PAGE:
Start planning early to prepare for an exit: Insights from KPMG’s Dr. Ashkan Kalantary
nderstanding the available exit options a startup has beyond the trendy and popular initial public offering (IPO) can help shape its journey. According to Dr. Ashkan Kalantary, mergers and acquisitions (M&A) partner and head of Venture Services at KPMG, the majority of startup exits are trade sales – when one company or strategic partner invests in the startup, acquiring it in part or entirely. He notes that it can be difficult for founders to decide on the right strategy for their business, especially in the early days, but that KPMG Venture Services works with startups to provide insight and help them make the right decisions to get to an exit.
As the head of Venture Services, Ashkan works with a network of two hundred people across Germany, helping entrepreneurs launch, scale and sell their businesses. The department also provides wider support for the German and European ecosystems, which includes cooperation among corporations, startups, investors and the public sector. As M&A partner, Ashkan advises founders on their capital raises and exits.
He previously founded a digital-marketing and event agency, was the chair of accounting and valuation at the Technical University of Berlin – where he also pursued his PhD – and was the director of NextLevel at PwC Germany, an initiative to support startups and venture capital investors in the German ecosystem.
Have an endgame from the start
KPMG Venture Services provides startup services across Europe, supporting young companies from founding through to exit. It provides expert advice on M&A, fundraising and IPO. Ashkan says that whether you want to buy or sell a startup or scaleup, early planning is prudent. The earlier you can avoid potential legal, tax, financial or even process-related risks, the faster and more effectively you can start with the first concrete steps of a successful transaction.
Ashkan suggests that founders have an endgame from the start. That is, they should know right from the start how they’d like to proceed with their business in future. Having this exit story from the outset will help determine a company’s path.
For example, a founder who aims for their company to be an international market leader will require different growth and financing paths than one looking to gain traction in one market and then maintain it. One path might need a lot of cash up front to grow as quickly as possible, while the other might require strategic partner investors who can provide both cash and industry connections. “You have to know which types of investors to bring on for fundraising rounds depending on your strategy,” says Ashkan.
[You may also like: How to raise venture capital: Valuating your company]
An equity story is how you want to tackle the market. Your equity story shapes your exit story.
Prepare a business plan and equity story
A business plan and equity story can help a founder explain their eventual goal to potential investors. A clear business plan should include financial plans, liquidity management and controlling and reporting documents. These outline how the company has performed and where it plans to go in the next three to five years, and the business plan should highlight the endgame.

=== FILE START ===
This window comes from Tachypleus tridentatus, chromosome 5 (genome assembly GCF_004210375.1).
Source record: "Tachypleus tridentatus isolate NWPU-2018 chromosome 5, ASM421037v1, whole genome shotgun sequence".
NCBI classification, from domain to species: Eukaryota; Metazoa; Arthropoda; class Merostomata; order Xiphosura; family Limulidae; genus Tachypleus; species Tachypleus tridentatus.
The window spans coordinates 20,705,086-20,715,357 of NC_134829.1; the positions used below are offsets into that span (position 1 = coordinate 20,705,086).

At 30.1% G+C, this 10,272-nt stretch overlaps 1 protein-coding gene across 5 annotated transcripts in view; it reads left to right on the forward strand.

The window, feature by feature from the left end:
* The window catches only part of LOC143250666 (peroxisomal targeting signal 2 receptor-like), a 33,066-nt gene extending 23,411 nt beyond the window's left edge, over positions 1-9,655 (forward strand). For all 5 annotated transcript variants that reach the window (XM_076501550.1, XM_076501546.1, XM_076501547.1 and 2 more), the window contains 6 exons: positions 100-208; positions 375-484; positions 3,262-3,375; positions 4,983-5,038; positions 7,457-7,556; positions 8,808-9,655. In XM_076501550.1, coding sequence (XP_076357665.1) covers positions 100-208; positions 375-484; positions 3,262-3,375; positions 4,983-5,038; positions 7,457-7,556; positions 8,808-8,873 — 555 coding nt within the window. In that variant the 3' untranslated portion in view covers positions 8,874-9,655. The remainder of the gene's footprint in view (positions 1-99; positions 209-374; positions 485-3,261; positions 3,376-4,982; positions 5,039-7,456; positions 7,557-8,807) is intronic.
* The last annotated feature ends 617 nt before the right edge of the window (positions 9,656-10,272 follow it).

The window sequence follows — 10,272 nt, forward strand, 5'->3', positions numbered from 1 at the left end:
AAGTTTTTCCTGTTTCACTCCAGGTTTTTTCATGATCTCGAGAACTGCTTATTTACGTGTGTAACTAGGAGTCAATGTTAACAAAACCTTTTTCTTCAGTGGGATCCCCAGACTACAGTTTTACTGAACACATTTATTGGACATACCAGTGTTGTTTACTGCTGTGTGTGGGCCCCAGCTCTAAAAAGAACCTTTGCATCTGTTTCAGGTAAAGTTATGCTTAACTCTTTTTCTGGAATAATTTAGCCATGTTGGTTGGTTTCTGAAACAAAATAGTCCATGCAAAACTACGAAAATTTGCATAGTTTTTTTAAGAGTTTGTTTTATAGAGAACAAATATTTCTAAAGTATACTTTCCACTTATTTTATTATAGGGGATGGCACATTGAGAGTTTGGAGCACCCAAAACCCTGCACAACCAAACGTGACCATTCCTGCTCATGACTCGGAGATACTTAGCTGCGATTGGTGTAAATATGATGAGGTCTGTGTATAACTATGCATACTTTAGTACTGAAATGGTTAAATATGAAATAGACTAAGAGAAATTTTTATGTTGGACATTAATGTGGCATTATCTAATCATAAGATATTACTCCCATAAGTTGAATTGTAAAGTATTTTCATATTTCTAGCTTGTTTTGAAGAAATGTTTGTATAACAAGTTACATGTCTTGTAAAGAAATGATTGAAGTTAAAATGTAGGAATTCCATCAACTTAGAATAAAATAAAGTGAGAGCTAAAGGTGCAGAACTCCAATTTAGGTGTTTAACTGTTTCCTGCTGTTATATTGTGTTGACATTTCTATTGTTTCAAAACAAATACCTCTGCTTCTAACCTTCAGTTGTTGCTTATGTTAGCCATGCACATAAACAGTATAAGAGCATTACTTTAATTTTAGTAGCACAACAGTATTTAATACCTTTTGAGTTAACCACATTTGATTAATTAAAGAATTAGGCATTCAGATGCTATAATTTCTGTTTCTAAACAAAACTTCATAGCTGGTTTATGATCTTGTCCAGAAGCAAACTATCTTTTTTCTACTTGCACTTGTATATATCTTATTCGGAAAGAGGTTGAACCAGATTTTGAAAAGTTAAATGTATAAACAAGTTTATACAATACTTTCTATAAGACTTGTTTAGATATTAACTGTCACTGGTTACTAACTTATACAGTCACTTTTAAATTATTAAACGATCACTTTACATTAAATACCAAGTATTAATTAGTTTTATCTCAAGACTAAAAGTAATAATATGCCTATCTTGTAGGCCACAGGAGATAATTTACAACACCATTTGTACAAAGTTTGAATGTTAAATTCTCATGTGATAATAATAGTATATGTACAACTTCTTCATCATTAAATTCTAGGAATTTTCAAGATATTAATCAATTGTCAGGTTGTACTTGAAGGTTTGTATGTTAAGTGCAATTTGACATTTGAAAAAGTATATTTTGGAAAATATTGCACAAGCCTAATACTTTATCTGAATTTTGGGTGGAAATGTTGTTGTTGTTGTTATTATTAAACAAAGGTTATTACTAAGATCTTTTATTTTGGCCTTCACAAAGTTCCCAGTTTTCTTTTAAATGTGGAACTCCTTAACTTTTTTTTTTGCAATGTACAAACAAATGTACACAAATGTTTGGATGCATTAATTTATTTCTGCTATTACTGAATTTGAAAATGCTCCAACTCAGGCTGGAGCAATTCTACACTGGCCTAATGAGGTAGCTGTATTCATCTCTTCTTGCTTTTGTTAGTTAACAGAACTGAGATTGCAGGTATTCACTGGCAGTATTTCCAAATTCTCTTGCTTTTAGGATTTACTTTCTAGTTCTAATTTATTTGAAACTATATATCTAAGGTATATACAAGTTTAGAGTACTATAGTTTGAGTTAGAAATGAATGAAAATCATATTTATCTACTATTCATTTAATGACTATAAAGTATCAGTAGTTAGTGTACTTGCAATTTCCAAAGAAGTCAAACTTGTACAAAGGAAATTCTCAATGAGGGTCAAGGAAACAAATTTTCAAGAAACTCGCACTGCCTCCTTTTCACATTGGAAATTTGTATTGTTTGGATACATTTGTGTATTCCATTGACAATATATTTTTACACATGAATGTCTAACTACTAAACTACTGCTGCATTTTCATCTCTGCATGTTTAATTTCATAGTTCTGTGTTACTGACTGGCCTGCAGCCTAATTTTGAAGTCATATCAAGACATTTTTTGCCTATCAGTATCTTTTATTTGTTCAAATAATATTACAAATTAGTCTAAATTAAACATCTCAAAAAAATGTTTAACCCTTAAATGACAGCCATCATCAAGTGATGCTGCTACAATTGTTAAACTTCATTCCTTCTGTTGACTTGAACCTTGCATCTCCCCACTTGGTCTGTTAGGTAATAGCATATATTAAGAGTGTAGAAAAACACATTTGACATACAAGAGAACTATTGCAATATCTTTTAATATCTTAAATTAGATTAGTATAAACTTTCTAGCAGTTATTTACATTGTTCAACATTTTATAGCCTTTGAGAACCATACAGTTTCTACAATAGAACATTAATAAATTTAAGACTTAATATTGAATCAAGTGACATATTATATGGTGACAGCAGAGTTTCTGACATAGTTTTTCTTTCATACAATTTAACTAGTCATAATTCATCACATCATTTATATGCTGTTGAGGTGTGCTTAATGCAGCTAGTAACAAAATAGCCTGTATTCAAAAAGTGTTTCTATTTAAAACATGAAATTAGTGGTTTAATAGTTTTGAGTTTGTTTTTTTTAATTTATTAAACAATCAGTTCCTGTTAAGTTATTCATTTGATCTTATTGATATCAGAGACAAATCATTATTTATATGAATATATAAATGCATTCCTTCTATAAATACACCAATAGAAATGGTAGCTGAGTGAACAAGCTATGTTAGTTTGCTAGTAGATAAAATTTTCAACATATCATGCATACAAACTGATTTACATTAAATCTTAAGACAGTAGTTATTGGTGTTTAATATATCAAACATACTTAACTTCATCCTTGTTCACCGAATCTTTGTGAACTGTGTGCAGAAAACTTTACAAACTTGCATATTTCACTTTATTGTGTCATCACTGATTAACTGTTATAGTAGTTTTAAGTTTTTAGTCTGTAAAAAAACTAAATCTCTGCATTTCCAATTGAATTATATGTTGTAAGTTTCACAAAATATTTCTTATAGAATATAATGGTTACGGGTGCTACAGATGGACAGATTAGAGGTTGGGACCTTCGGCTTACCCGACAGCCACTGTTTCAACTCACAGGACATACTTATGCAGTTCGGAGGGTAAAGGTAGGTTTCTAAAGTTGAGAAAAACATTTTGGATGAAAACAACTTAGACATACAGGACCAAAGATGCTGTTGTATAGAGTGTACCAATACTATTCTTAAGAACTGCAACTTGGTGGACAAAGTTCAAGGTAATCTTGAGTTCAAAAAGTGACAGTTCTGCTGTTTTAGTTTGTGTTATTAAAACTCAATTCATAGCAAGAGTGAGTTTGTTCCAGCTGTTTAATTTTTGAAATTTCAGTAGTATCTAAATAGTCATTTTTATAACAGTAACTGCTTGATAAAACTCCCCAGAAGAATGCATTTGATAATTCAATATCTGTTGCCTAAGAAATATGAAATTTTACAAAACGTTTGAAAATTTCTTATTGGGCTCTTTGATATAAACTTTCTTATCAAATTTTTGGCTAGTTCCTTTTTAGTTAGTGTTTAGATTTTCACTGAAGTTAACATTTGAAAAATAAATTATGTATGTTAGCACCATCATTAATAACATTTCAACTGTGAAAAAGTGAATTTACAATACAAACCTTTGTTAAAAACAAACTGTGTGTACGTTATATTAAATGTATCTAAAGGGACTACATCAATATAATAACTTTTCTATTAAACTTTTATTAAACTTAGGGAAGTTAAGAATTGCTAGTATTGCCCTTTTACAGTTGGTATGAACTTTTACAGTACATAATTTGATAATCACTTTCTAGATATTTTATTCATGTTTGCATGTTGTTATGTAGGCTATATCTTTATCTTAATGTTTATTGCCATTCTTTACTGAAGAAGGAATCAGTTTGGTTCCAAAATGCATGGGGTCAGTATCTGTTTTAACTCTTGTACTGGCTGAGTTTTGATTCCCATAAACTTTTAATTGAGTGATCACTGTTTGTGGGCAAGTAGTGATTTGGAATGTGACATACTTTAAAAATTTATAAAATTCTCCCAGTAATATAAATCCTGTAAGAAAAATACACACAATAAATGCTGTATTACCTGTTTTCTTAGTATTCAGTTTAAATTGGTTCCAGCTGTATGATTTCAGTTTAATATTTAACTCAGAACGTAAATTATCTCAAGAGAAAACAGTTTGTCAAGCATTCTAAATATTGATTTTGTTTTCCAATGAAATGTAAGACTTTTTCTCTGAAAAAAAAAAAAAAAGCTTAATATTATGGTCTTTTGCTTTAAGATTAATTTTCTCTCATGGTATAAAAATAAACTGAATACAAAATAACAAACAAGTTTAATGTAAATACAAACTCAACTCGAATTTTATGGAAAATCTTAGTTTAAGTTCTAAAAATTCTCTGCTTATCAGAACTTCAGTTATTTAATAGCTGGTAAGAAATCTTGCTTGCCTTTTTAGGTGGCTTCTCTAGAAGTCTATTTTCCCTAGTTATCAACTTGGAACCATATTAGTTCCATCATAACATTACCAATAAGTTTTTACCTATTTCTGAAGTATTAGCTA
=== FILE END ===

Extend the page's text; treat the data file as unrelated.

An equity story is how founders explain their vision to potential investors, so they understand the returns on their investment. “An equity story is how you want to tackle the market,” says Ashkan. “Your equity story shapes your exit story.”
It’s particularly important for founders to keep their exit story in mind when looking for investors in Series B and C rounds, as these investors can help a company achieve the exit. Ashkan notes that within Germany there has been a large number of late-stage investment rounds financed by capital outside of Europe, so advises Germany-based entrepreneurs to be prepared to look for international investors. He believes that if German investors were to stay more involved in later funding rounds, it would lead to a more self-sustaining startup ecosystem.
KPMG provides services to help founders develop a successful exit strategy. Its aim is to create as much value for the company as possible by properly preparing all due diligence and accounting documents. KPMG also creates marketing documentation for companies, creates long and short lists of investors or buyers to approach, collects nonbinding deals and handles due diligence.
Ashkan suggests founders contact an M&A advisor early on in the exit process instead of handling it alone. “It’s always difficult to sell your own business, and you can’t negotiate when you’re in the middle of the process,” he says.
Dr. Ashkan Kalantary’s top tips
- Manage the expectations of your stakeholders and shareholders. When preparing for an exit, stakeholders need to be aligned. Identify their interests and make sure they’re all on the same page.
- Generate liquidity. Exiting when your company has liquidity issues can decrease the initial listing of your company’s stock price.
- Improve performance. Creating buzz around your company by having positive press and amazing talent can help. When your trade sales go up, the value of your company does too.
- Provide ESOPs and VSOPs to employees. Building an employee stock option or virtual stock option can incentivize your team.
- Have a clear strategy. Speaking to potential exit investors too early can send the wrong signals to the market, especially if you have to go back to them later. Create a cohesive strategy with an M&A advisor.
A version of this article is included in Startup Guide Germany, alongside many more expert insights and useful tips. Order your copy now!
Written by Alexandra Connerty.
Repackaged by Hazel Boydell.
All photos: Startup Guide Germany